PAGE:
Step 1 – Light the starter

Start with an empty bee smoker and use a grill lighter or matches to ignite your starter fuel or a small amount of kindling. If using a regular matches, light it first and if it does not go off, place it in the can carefully. You don’t want to drop it in too fast as it could put out the fire even before it even starts.

Step 2 – Add some kindling

Blow the freshly lit fire for a few times to get the fire going well and then add some kindling. Pack it down with a safe instrument like your hive tool. Be careful not to pack it too vigorously so you don’t snuff out the fire.

Step 3 – Add some fuel

Continue pumping the bellows and adding more kindling until you have a nice little fire burning, then go ahead and begin adding in larger pieces of the fuel to get a longer burning smoker.

The key here is how much you pack down the fuel. Too much and the fire will go out and if you pack just a little, it will burn too fast and go out.

Experience and skill is actually the best way to know how to pack it right. However, many newbies make the mistake of not packing the fuel tightly from the beginning.

If badly packed and your bee hive smoker goes out during use, it will most certainly be because you ran out of fuel and not that you didn’t pack it well enough.

When this happens and there is still fuel left in the smoker, then you either packed it too much or too little and didn’t get a good burn from the start.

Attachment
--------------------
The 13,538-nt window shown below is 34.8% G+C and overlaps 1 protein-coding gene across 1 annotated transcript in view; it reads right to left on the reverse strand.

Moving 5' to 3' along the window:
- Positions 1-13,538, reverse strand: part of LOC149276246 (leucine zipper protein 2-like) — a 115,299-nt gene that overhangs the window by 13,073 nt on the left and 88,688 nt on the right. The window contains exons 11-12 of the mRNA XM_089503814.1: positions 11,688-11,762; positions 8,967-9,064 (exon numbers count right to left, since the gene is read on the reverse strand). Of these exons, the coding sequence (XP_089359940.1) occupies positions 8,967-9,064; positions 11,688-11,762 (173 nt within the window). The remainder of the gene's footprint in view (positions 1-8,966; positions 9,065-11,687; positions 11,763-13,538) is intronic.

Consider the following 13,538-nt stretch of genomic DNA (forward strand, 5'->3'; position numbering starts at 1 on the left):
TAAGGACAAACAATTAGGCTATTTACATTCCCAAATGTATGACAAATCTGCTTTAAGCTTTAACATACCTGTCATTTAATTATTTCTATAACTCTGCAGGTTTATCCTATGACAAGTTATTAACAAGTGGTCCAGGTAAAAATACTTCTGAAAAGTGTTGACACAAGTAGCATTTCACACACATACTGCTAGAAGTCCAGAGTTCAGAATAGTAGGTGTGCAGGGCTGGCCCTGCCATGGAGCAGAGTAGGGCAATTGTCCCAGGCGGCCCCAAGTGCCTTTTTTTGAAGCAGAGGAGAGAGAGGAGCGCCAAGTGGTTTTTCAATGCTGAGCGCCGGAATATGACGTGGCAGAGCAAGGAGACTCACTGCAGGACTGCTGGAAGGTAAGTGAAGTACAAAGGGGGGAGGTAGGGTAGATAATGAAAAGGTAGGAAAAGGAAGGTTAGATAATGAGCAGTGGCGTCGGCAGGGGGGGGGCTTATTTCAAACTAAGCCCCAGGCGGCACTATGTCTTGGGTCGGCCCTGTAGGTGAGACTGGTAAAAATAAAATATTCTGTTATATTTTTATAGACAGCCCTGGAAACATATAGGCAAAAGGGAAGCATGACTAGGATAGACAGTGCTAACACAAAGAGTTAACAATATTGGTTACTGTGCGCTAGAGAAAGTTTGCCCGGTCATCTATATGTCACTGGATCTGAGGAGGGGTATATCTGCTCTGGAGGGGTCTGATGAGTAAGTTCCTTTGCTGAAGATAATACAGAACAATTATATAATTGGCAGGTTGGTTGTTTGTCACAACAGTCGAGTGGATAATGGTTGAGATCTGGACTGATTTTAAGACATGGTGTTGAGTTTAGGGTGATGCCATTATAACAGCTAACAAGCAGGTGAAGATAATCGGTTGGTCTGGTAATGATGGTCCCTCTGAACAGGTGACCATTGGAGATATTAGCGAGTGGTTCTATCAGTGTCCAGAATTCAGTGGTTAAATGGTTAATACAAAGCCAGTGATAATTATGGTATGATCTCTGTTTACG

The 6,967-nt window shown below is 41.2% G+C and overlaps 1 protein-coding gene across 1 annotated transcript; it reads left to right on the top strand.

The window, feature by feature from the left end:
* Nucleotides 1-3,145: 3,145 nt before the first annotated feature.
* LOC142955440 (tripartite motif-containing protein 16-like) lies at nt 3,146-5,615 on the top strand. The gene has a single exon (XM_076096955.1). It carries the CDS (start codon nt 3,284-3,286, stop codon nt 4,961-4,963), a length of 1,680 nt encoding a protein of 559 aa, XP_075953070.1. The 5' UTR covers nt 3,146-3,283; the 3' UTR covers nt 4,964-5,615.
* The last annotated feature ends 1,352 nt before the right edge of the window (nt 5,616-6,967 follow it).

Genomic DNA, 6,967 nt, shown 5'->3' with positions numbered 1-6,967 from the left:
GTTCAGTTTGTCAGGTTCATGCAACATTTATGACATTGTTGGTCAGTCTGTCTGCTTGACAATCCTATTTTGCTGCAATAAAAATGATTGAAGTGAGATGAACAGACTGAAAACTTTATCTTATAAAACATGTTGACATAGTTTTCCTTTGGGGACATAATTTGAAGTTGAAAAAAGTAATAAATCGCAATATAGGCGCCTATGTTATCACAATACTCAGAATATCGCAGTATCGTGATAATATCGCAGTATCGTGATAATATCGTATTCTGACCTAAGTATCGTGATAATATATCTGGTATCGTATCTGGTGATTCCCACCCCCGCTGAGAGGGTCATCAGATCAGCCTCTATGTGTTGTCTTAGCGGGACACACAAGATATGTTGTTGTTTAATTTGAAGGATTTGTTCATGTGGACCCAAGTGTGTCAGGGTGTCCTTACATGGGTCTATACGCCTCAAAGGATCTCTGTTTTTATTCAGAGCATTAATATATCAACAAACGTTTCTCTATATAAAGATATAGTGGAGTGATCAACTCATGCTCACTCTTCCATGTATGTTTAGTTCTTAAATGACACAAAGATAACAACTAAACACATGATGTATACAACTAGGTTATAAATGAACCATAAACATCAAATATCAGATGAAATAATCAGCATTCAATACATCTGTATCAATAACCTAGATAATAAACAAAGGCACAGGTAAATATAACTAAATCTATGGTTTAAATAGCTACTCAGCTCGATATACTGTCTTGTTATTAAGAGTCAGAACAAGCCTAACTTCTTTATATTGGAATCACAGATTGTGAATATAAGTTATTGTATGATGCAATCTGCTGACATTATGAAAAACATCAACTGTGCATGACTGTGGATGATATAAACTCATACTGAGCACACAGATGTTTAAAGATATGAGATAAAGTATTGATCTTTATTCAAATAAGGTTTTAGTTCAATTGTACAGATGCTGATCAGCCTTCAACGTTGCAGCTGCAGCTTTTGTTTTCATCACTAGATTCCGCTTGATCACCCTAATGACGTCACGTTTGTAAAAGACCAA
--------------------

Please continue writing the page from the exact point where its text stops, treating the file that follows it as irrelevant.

If done right, the bee hive smoker will burn well and can last a good long time on its own. It will need the occasional puff on to help ensure it is burning.

Step 4 – Puff some smoke

Bee hive smokers can get extremely hot! Most smokers have what looks like a wire protection cage around the main can, but it can be difficult to hold them this way because your finger could slip in through the openings. The best way to handle it is to hold the smoker by the little hook in front or by the bellows.

Never pick up a bee smoker by the lid handle or by grabbing the can itself. Also, remember that the bottom will get very hot so don’t set it on top of or next to anything that can melt or burn.

As you use the smoker, bear in mind that you’re not going out to attack your bees, but rather you are doing it to keep the bees as well as yourself safe. When you open the entrance of the hive, use a few puffs so you can get on with your business.

You will notice that the bees are agitated at first, but don’t worry because this is simply their first reaction. Release the puffs in intervals of 3-5 minutes just to let them believe that danger is still around. When you release the puffs, hold it about 10 inches away from the hive and try not to overdo smoking.